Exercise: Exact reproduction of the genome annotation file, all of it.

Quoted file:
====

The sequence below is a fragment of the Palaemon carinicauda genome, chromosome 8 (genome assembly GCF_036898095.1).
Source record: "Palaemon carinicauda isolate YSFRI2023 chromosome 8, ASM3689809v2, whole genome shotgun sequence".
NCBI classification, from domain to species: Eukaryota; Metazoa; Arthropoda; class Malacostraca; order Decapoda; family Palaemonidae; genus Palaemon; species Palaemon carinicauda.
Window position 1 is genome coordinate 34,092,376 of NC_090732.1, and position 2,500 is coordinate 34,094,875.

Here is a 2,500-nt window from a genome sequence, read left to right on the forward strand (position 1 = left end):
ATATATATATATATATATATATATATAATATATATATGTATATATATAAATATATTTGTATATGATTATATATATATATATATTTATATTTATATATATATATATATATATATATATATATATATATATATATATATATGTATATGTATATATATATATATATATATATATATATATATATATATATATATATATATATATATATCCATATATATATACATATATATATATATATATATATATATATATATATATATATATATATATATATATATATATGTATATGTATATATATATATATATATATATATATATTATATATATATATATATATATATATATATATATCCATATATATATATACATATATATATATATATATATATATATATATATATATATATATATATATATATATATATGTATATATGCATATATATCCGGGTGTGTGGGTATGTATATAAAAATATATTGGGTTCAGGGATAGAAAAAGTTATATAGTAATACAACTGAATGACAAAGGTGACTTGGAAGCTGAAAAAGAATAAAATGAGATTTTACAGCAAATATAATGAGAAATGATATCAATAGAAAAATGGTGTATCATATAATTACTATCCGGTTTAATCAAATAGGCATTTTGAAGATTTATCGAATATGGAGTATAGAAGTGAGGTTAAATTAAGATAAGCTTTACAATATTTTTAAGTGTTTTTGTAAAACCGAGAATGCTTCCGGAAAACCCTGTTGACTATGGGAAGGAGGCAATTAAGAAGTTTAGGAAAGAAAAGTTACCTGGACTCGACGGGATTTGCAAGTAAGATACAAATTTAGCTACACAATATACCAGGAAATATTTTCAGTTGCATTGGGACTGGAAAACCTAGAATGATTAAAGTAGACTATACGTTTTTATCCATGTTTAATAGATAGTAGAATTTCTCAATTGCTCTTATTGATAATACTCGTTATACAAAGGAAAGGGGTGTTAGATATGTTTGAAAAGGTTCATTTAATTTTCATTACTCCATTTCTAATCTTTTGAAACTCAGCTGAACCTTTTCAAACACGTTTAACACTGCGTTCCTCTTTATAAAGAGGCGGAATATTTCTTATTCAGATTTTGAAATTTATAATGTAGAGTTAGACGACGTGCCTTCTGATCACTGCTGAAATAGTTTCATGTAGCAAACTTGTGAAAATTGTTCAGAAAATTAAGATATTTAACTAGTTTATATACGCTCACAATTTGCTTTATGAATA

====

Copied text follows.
The sequence below is a fragment of the Palaemon carinicauda genome, chromosome 8 (genome assembly GCF_036898095.1).
Source record: "Palaemon carinicauda isolate YSFRI2023 chromosome 8, ASM3689809v2, whole genome shotgun sequence".
NCBI classification, from domain to species: Eukaryota; Metazoa; Arthropoda; class Malacostraca; order Decapoda; family Palaemonidae; genus Palaemon; species Palaemon carinicauda.
Window position 1 is genome coordinate 34,092,376 of NC_090732.1, and position 2,500 is coordinate 34,094,875.

Here is a 2,500-nt window from a genome sequence, read left to right on the forward strand (position 1 = left end):
ATATATATATATATATATATATATATAATATATATATGTATATATATAAATATATTTGTATATGATTATATATATATATATATTTATATTTATATATATATATATATATATATATATATATATATATATATATATATATGTATATGTATATATATATATATATATATATATATATATATATATATATATATATATATATATATATCCATATATATATACATATATATATATATATATATATATATATATATATATATATATATATATATATATATATATGTATATGTATATATATATATATATATATATATATATTATATATATATATATATATATATATATATATATCCATATATATATATACATATATATATATATATATATATATATATATATATATATATATATATATATATATATATGTATATATGCATATATATCCGGGTGTGTGGGTATGTATATAAAAATATATTGGGTTCAGGGATAGAAAAAGTTATATAGTAATACAACTGAATGACAAAGGTGACTTGGAAGCTGAAAAAGAATAAAATGAGATTTTACAGCAAATATAATGAGAAATGATATCAATAGAAAAATGGTGTATCATATAATTACTATCCGGTTTAATCAAATAGGCATTTTGAAGATTTATCGAATATGGAGTATAGAAGTGAGGTTAAATTAAGATAAGCTTTACAATATTTTTAAGTGTTTTTGTAAAACCGAGAATGCTTCCGGAAAACCCTGTTGACTATGGGAAGGAGGCAATTAAGAAGTTTAGGAAAGAAAAGTTACCTGGACTCGACGGGATTTGCAAGTAAGATACAAATTTAGCTACACAATATACCAGGAAATATTTTCAGTTGCATTGGGACTGGAAAACCTAGAATGATTAAAGTAGACTATACGTTTTTATCCATGTTTAATAGATAGTAGAATTTCTCAATTGCTCTTATTGATAATACTCGTTATACAAAGGAAAGGGGTGTTAGATATGTTTGAAAAGGTTCATTTAATTTTCATTACTCCATTTCTAATCTTTTGAAACTCAGCTGAACCTTTTCAAACACGTTTAACACTGCGTTCCTCTTTATAAAGAGGCGGAATATTTCTTATTCAGATTTTGAAATTTATAATGTAGAGTTAGACGACGTGCCTTCTGATCACTGCTGAAATAGTTTCATGTAGCAAACTTGTGAAAATTGTTCAGAAAATTAAGATATTTAACTAGTTTATATACGCTCACAATTTGCTTTATGAATA